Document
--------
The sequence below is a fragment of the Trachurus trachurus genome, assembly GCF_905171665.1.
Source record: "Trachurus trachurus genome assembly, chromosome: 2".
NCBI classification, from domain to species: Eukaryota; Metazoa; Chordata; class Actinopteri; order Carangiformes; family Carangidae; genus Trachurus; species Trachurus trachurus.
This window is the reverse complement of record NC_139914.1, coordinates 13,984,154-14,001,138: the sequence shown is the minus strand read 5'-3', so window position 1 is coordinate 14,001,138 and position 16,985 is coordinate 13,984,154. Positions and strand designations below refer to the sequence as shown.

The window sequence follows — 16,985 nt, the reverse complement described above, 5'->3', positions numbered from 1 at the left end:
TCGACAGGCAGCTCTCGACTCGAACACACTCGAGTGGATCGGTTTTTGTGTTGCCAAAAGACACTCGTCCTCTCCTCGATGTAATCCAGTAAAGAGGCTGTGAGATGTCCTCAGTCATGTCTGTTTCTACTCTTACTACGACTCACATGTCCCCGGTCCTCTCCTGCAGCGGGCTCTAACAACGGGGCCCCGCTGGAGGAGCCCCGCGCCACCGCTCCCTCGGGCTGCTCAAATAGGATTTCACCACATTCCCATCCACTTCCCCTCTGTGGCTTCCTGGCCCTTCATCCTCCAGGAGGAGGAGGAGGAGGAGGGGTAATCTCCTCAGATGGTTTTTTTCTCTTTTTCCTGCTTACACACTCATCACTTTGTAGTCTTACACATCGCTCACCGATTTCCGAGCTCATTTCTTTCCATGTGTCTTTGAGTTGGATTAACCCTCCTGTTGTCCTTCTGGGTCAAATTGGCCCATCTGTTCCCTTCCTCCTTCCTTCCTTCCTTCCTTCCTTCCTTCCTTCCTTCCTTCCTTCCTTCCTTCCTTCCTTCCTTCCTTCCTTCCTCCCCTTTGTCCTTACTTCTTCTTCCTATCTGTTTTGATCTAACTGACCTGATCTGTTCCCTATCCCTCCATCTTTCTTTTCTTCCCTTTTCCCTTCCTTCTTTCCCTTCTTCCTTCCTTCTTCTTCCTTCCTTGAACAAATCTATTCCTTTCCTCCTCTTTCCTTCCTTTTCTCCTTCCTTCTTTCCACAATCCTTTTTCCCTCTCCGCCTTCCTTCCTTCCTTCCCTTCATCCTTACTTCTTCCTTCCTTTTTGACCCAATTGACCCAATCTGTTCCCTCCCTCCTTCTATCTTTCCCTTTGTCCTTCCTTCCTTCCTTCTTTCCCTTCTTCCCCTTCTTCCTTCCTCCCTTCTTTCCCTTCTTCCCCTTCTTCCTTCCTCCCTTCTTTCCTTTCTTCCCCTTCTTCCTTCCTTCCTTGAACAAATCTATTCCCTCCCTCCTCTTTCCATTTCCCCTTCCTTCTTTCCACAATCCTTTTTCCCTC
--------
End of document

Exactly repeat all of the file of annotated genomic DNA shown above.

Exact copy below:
The sequence below is a fragment of the Trachurus trachurus genome, assembly GCF_905171665.1.
Source record: "Trachurus trachurus genome assembly, chromosome: 2".
NCBI classification, from domain to species: Eukaryota; Metazoa; Chordata; class Actinopteri; order Carangiformes; family Carangidae; genus Trachurus; species Trachurus trachurus.
This window is the reverse complement of record NC_139914.1, coordinates 13,984,154-14,001,138: the sequence shown is the minus strand read 5'-3', so window position 1 is coordinate 14,001,138 and position 16,985 is coordinate 13,984,154. Positions and strand designations below refer to the sequence as shown.

The window sequence follows — 16,985 nt, the reverse complement described above, 5'->3', positions numbered from 1 at the left end:
TCGACAGGCAGCTCTCGACTCGAACACACTCGAGTGGATCGGTTTTTGTGTTGCCAAAAGACACTCGTCCTCTCCTCGATGTAATCCAGTAAAGAGGCTGTGAGATGTCCTCAGTCATGTCTGTTTCTACTCTTACTACGACTCACATGTCCCCGGTCCTCTCCTGCAGCGGGCTCTAACAACGGGGCCCCGCTGGAGGAGCCCCGCGCCACCGCTCCCTCGGGCTGCTCAAATAGGATTTCACCACATTCCCATCCACTTCCCCTCTGTGGCTTCCTGGCCCTTCATCCTCCAGGAGGAGGAGGAGGAGGAGGGGTAATCTCCTCAGATGGTTTTTTTCTCTTTTTCCTGCTTACACACTCATCACTTTGTAGTCTTACACATCGCTCACCGATTTCCGAGCTCATTTCTTTCCATGTGTCTTTGAGTTGGATTAACCCTCCTGTTGTCCTTCTGGGTCAAATTGGCCCATCTGTTCCCTTCCTCCTTCCTTCCTTCCTTCCTTCCTTCCTTCCTTCCTTCCTTCCTTCCTTCCTTCCTTCCTTCCTTCCTTCCTTCCTCCCCTTTGTCCTTACTTCTTCTTCCTATCTGTTTTGATCTAACTGACCTGATCTGTTCCCTATCCCTCCATCTTTCTTTTCTTCCCTTTTCCCTTCCTTCTTTCCCTTCTTCCTTCCTTCTTCTTCCTTCCTTGAACAAATCTATTCCTTTCCTCCTCTTTCCTTCCTTTTCTCCTTCCTTCTTTCCACAATCCTTTTTCCCTCTCCGCCTTCCTTCCTTCCTTCCCTTCATCCTTACTTCTTCCTTCCTTTTTGACCCAATTGACCCAATCTGTTCCCTCCCTCCTTCTATCTTTCCCTTTGTCCTTCCTTCCTTCCTTCTTTCCCTTCTTCCCCTTCTTCCTTCCTCCCTTCTTTCCCTTCTTCCCCTTCTTCCTTCCTCCCTTCTTTCCTTTCTTCCCCTTCTTCCTTCCTTCCTTGAACAAATCTATTCCCTCCCTCCTCTTTCCATTTCCCCTTCCTTCTTTCCACAATCCTTTTTCCCTC